What others say: Study casts doubt on single accreditation as option for savings

  • Monday, August 8, 2016 9:30pm
  • Opinion

The University of Alaska is in a difficult position. Facing budget cuts that have extended and deepened for multiple years, the state’s higher education system is looking at extreme measures to reduce its costs, as legislators have sent signals that further cuts may well be in the offing. Fortunately for the system and the state, however, the Legislature restored some of its budget in the current year, avoiding the deeper cuts that would have forced quick action with little time to consider whether the changes being made were wise. A report released last week shows that having the time to consider alternatives before acting could save the state money and maintain the quality of education.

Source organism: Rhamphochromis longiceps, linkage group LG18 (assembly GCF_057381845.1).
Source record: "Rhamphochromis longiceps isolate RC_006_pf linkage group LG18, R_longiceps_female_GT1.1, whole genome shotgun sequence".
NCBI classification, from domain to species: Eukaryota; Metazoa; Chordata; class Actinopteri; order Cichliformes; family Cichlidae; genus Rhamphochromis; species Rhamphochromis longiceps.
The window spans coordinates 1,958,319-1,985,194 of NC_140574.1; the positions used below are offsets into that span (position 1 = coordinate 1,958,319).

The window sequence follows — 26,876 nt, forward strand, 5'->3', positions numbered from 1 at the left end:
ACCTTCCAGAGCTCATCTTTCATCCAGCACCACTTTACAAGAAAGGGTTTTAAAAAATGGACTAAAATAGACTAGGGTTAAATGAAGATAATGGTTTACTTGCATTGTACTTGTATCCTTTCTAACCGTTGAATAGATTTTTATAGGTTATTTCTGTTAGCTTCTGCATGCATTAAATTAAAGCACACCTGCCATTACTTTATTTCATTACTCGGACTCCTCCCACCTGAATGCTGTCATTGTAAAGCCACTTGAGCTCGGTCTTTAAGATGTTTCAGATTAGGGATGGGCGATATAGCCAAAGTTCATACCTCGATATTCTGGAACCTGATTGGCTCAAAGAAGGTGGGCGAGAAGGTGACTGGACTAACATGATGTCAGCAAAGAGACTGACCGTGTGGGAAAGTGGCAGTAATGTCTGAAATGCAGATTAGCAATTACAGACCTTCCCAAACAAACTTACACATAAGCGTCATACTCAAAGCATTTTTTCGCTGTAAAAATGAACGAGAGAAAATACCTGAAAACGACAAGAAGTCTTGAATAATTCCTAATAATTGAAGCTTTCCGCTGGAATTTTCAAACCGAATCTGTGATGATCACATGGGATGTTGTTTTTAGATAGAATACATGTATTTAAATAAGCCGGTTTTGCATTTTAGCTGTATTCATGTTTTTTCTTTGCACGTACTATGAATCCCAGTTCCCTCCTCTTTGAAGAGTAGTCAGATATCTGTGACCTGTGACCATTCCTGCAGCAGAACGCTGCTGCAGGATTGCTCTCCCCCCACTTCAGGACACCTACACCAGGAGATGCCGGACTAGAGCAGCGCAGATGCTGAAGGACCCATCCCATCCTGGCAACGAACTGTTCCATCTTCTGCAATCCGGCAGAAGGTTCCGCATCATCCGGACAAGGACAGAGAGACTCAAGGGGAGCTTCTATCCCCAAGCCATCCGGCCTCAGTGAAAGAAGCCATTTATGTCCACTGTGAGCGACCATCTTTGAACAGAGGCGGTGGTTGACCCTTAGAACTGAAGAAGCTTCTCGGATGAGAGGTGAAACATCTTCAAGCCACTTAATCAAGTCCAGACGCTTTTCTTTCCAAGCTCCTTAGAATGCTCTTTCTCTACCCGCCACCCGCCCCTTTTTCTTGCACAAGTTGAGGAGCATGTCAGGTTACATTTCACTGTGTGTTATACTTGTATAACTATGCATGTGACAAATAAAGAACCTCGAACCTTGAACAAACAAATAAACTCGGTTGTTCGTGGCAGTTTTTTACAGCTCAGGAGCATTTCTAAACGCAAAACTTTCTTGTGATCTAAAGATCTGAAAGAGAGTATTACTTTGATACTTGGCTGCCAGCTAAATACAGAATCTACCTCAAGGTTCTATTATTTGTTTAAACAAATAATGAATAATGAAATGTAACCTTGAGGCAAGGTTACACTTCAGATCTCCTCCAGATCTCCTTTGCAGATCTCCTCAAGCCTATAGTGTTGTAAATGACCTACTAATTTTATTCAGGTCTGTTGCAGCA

In addition to UA President Jim Johnsen’s Strategic Pathways plan that aims to focus the academic mission of university campuses by reducing duplication, the system was considering a move to single-accreditation. Currently, the system’s three major campuses — Fairbanks, Anchorage and Southeast — are accredited and managed separately. Critics say that separate accreditation adds unnecessary bureaucracy. But last week’s study shed doubt on that premise: Because much of each campus’ administration would still be needed to manage day-to-day operations, savings would be modest at best, and the time and disruption the change would cause might well make the process a negative one for the state, not only in dollars spent but also in the quality of education the university offers.